Saturday, July 25, 2009

How to Create a Shared Vision Statement

A vision statement is an aspirational description of what an organization would like to achieve or accomplish in the future. It is intended to serve as a clear guide for choosing current and future courses of action.

Having a clear vision can give a team direction and inspiration, and be the foundation for goal setting and action planning. In today's uncertain economic climate, having a sense of hope, that there is a light at the end of the tunnel, is more important than ever.

There's two ways a leader can create a vision statement: by themselves, or collaboratively. The advantages of involving others in the creation of a vision are a greater degree of commitment, engagement, and diversity of thought.

When others are involved in the creation, it becomes "our vision". When a leader does it alone, it becomes "your" vision.

Unfortunately, well intended leaders have gotten teams together and turned what could have been a fun, energizing, productive session into a trip to the bowels of meeting hell. They focus too much time on the agonizing process of wordsmithing a document, and not enough time on what really matters. The objective is to energize the team, gain commitment, and provide direction - not a pretty poster and laminated cards.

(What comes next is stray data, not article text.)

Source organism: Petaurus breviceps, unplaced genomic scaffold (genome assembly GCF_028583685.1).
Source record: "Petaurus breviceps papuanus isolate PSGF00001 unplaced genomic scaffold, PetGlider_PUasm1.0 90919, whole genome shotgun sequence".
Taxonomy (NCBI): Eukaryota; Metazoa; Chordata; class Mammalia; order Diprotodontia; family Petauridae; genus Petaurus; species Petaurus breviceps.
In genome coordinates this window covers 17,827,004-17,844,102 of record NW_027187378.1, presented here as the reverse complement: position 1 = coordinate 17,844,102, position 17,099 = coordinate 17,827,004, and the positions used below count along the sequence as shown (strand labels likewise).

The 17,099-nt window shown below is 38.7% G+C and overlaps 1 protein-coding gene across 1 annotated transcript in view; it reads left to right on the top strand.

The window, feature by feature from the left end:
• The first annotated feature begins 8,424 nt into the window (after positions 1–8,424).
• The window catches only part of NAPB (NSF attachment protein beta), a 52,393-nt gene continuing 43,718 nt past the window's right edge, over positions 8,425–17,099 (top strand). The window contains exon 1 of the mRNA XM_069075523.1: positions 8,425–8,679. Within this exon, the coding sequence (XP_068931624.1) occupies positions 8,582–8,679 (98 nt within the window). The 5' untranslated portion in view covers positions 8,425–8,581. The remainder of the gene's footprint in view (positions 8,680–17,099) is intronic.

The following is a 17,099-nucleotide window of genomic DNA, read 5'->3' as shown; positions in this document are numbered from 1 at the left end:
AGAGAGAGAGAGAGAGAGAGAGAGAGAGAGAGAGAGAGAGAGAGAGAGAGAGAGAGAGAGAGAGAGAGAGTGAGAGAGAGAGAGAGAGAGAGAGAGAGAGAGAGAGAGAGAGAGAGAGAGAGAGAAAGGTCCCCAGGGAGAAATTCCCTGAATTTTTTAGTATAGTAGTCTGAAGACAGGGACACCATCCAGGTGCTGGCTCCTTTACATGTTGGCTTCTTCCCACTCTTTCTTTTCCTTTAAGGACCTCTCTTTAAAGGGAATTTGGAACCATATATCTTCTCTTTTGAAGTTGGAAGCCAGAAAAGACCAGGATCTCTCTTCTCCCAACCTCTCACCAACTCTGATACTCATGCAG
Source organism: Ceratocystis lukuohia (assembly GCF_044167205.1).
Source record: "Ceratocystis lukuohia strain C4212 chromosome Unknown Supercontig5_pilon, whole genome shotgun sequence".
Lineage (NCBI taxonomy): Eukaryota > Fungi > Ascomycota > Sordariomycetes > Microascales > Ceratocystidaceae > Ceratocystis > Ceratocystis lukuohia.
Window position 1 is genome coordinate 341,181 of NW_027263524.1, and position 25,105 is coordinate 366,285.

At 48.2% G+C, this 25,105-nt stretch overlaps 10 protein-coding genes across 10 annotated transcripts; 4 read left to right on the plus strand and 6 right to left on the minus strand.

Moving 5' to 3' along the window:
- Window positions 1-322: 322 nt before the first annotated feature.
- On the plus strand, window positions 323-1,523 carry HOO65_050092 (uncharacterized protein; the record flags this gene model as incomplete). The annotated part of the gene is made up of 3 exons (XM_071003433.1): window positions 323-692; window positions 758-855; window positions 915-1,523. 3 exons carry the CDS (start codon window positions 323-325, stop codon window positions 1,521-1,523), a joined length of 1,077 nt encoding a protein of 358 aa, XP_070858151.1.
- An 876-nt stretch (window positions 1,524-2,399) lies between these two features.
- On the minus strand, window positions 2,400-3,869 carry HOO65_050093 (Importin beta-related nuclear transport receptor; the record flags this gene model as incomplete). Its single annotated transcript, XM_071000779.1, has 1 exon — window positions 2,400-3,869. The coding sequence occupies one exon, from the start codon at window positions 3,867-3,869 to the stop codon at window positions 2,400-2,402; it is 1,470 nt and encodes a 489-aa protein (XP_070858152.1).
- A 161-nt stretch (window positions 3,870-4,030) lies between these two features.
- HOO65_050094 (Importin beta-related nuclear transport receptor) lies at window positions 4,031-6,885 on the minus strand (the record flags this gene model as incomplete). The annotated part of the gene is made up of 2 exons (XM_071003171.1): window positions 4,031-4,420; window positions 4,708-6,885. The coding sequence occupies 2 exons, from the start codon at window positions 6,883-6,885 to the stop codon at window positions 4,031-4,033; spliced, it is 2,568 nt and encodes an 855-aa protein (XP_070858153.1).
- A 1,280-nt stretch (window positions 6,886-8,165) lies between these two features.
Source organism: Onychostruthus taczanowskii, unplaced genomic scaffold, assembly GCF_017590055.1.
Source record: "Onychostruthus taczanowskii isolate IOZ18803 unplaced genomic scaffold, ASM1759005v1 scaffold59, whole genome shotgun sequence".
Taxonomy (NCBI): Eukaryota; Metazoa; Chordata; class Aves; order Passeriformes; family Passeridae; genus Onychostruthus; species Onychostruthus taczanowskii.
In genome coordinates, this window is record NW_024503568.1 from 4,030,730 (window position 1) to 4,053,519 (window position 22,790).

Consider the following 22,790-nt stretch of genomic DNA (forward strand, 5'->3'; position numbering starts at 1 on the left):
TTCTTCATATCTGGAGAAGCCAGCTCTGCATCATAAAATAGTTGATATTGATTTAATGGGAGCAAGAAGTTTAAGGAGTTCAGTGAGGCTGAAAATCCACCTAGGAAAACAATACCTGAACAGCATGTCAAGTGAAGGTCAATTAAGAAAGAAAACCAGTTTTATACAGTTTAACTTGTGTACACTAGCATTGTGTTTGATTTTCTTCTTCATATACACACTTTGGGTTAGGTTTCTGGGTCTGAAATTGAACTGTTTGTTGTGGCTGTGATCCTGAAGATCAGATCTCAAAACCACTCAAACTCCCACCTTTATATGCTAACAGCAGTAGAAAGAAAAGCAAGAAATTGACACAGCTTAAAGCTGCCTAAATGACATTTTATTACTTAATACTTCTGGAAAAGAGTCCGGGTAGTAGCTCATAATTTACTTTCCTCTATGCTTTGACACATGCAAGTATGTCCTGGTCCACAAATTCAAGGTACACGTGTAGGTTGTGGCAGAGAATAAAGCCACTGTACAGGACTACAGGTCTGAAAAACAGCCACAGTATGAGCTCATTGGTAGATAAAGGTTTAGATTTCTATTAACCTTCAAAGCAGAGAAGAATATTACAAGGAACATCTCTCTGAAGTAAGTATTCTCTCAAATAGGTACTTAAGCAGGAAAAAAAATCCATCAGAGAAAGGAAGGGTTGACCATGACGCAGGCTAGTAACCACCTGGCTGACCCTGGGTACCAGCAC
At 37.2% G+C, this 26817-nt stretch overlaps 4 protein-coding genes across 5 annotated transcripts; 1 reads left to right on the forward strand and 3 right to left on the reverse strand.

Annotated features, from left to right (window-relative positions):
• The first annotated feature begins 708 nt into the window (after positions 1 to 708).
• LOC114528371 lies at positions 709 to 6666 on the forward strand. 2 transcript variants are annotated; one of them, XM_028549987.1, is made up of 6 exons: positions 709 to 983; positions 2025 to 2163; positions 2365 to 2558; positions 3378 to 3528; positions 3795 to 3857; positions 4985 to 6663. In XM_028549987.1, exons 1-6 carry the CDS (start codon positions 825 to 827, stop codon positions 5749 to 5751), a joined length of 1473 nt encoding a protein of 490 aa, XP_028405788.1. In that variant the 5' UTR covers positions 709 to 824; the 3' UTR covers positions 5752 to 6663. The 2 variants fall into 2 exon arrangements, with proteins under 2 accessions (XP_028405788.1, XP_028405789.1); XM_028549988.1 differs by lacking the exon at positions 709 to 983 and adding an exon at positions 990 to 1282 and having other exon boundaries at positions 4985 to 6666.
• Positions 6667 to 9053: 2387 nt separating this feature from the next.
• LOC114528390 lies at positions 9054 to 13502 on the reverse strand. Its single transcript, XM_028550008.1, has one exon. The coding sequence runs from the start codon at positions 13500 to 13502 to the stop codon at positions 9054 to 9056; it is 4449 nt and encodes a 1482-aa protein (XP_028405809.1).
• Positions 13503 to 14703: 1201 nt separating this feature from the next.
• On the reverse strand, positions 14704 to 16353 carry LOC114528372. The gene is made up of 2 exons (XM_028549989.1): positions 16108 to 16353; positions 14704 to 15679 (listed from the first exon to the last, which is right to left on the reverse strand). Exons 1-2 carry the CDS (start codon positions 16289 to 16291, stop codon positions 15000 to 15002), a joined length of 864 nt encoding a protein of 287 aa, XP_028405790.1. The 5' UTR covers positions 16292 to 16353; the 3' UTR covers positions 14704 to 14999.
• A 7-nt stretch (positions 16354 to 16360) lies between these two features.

So if you're taking over a new team, starting a project, or just need to take your team in another direction, here is a 10 step process on how to create a shared vision statement:

1. Get the right people on the bus

It all starts with getting the right people together. In many cases, this may just be your own employees. In other cases, it could be dotted-line team members, project team members, and other key stakeholders who might have good ideas to contribute and have a part to play in implementation of the vision.

2. Preparation

Schedule at least a 1/2 day, or a full day for larger, more complex scenarios. An off-site location is best, if possible. You want to minimize interruptions, and get people away from their day-to-day environment in order to stimulate creativity. For dispersed teams, a live meeting is a must.

Consider the use of a neutral "facilitator". That is, someone trained in group process that has no biases or stake in the game. That way, as a leader, you are able sit back and focus on being a participant, and not have to worry about the mechanics of the meeting. Removing yourself as the focal point also helps open up the free flow of open dialog.

Rule of thumb: for every hour of meeting time, double the amount of preparation needed.

3. Determine appropriate "input" to the vision.